MONTVILLE, N.J. – Her generosity all started with a text that Sophie Guss received at school one day from her mom who was watching The Today Show. She said that her mom knew it was something that would intrigue her.
The Today Show was featuring 4 Paws for Ability. And it was perfect timing for the artistic 16-year-old sophomore at Montville Township High School in Montville, NJ.
“I had been trying to find an organization to get involved in and as soon as I heard about 4 Paws, I knew I wanted to help,” said the creative, self-proclaimed animal lover, whose family has always had rescue dogs as pets. Kenzie, a hound mix, is the Guss family’s current and third rescue dog.
“I feel good about helping these dogs who might not otherwise have homes. They give people unconditional love. There’s nothing like walking in my house knowing my dog will be so excited to see me!”
Guss said that she also loves children—which goes hand-in-paw with the mission of 4 Paws for Ability. In fact, she volunteers in an afterschool program in a nearby town with young children.
Helping children and helping dogs is the two-fold combination that made this venture kismet, as Guss visited 4PawsForAbility.org. After a few quick clicks of her mouse, she knew that this was something worthy of her time and talent.
“When I read the children’s stories, it made me want to help out,” said Guss. “I decided to do this because I love children and animals and I was looking to help an organization that could combine these two interests. When I heard about 4 Paws, it was perfect.”
She designed and sold tribute cards for $5 each.
“I emailed friends and family and told them about 4 Paws for Ability. It was nice when several people forwarded my email to their friends because they wanted to support me and your organization.”
She sold packs of four cards at $20 and raised $400 for 4 Paws for Ability.
4 Paws for Ability isn’t the first organization that Guss has donated her time or efforts. She cut her hair for Locks of Love twice and when she was 13, she raised about $1,000 for St. Jude’s Children’s Hospital.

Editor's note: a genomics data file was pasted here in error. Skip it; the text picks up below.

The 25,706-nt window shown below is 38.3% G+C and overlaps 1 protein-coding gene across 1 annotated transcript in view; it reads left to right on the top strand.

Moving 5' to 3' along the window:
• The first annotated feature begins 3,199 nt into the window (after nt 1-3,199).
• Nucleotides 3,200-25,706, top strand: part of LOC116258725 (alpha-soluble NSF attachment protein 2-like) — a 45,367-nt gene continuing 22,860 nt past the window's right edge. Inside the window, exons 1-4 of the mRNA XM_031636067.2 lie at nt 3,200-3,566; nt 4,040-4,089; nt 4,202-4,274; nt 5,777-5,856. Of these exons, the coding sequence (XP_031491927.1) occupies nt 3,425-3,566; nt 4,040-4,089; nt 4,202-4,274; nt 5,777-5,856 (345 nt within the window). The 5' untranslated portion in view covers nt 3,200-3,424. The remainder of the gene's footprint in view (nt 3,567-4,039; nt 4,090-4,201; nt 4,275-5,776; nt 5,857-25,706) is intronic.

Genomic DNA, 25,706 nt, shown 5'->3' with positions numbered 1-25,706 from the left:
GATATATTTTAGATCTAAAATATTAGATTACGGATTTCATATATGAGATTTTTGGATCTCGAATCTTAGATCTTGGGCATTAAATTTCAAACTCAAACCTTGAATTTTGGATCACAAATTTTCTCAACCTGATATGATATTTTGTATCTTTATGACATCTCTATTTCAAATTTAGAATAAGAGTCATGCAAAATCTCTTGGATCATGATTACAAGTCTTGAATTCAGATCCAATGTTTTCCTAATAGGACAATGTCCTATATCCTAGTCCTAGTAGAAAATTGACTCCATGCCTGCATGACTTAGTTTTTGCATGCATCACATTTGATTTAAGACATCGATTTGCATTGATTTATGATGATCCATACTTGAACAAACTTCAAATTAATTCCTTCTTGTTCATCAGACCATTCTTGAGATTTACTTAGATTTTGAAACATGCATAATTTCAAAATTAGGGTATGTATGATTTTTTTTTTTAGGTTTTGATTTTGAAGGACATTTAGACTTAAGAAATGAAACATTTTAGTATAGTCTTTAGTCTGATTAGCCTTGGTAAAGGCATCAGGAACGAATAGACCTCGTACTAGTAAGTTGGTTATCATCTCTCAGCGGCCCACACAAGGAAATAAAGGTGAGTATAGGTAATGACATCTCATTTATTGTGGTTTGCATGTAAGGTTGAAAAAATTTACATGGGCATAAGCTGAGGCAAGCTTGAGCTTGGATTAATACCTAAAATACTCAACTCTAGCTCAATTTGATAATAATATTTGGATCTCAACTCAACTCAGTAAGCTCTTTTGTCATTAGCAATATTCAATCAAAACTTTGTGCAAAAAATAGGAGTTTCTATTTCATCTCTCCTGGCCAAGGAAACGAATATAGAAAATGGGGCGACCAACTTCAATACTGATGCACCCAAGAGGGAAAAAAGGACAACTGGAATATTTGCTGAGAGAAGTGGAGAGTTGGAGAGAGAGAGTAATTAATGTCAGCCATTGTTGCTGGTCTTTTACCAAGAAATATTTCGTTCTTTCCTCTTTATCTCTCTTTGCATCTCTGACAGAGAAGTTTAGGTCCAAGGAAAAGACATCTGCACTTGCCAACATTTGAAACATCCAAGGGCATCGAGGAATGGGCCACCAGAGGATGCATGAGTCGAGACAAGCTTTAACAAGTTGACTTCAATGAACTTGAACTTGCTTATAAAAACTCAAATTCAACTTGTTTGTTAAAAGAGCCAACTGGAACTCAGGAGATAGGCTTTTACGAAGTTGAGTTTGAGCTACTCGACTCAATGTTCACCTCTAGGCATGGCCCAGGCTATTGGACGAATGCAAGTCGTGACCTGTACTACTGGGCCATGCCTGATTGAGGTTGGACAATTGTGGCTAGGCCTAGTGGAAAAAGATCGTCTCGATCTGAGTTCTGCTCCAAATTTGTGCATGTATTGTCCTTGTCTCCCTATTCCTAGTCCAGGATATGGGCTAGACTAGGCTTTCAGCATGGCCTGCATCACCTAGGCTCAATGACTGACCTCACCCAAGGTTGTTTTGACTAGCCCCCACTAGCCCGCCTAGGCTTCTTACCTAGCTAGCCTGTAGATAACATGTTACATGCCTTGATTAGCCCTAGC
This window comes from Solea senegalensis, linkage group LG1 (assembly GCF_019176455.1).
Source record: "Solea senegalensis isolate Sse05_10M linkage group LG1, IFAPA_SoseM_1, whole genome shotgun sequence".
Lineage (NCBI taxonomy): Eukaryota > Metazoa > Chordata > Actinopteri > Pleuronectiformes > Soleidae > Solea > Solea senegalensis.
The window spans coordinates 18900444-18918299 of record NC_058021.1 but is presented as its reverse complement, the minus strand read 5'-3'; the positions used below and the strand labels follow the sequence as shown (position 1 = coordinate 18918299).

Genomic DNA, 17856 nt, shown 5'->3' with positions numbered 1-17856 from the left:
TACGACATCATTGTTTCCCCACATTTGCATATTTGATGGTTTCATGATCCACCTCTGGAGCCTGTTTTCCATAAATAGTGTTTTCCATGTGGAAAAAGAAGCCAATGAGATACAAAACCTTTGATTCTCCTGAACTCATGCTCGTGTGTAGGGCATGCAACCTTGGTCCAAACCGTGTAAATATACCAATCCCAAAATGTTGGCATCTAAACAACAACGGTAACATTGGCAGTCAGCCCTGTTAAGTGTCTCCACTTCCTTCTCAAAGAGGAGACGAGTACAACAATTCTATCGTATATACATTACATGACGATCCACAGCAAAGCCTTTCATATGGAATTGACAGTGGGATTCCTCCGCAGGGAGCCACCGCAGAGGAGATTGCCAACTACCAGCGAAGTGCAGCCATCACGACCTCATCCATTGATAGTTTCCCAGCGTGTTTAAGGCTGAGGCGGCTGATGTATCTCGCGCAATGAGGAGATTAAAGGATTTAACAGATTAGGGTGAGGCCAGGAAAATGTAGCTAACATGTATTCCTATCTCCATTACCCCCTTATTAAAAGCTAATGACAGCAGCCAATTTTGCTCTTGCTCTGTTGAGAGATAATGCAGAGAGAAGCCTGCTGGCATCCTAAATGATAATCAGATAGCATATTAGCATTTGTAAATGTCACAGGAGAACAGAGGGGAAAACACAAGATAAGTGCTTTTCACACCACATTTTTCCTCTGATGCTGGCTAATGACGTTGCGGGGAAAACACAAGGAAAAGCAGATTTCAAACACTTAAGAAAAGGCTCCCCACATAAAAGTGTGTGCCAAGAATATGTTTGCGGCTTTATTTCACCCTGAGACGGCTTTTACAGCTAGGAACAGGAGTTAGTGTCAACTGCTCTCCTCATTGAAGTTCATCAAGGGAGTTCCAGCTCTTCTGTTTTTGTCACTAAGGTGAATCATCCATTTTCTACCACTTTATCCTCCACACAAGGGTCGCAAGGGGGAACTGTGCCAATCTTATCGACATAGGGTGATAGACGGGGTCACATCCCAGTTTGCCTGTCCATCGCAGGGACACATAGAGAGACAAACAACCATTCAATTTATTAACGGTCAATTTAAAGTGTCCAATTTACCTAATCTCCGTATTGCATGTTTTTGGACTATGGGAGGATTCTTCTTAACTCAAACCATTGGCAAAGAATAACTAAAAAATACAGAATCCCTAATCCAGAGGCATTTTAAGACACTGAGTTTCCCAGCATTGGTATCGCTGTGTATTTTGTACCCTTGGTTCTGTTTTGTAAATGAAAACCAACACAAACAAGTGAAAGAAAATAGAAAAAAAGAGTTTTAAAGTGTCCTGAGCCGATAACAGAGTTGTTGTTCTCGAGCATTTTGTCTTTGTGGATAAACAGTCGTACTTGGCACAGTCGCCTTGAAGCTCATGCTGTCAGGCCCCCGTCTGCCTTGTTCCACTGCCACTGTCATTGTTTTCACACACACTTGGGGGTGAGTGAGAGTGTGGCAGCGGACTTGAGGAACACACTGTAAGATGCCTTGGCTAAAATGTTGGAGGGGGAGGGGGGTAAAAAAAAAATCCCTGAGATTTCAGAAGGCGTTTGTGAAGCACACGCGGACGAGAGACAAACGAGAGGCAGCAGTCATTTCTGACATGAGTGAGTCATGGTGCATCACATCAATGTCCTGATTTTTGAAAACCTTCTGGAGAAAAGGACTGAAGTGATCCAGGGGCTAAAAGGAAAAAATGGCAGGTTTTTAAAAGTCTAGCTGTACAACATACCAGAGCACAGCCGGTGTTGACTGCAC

Earlier this year, she participated in a walk-a-thon for the rescue organization that saved her dog Kenzie, and raised $375.
While the do-gooder teenager hasn’t yet visited Xenia to see the dogs and children whom she is helping with her efforts, she hopes to plan a trip to 4 Paws for Ability soon.
“Hopefully in the future, I can come. I will be looking at colleges next year, so maybe if I am nearby, I can visit,” said Guss.
Do you have a fundraising idea that you’d like to share with 4 Paws for Ability?
Tell us! Or DONATE NOW!
-By Jessica Noll-Korczyk
Click on the images below to see the card’s interior/exterior designs.
XENIA, Ohio — 4 Paws for Ability is proud to announce the partnership with Pay It Forward (PIF) Apparel, LLC, in an effort to Pay it Forward.
The promotion will last year round, starting in March, then again in May, September and November.
“We are thrilled to partner with PIF! At 4 Paws for Ability, we strive to ‘pay it forward’ every day in the work that we do,” said Karen Shirk, 4 Paws for Ability founder and executive director.
PIF T-shirts cost $23 each and 4 Paws for Ability will receive 25 percent of each shirt sold. That means 4 Paws for Ability will obtain nearly $6 per shirt to benefit more children with disabilities. That is after all, what 4 Paws for Ability is all about! In fact, over the past 15 years, 4 Paws for Ability has placed approximately 700 service dogs with children with disabilities.
“Our goal has always been to enrich the lives of children with disabilities by the training and placement of quality, task trained service dogs to provide increased independence for the children and assistance to their families. And we think cause-marketing with PIF will prove to work hand-in-hand with our everyday intentions as a team,” continued Shirk.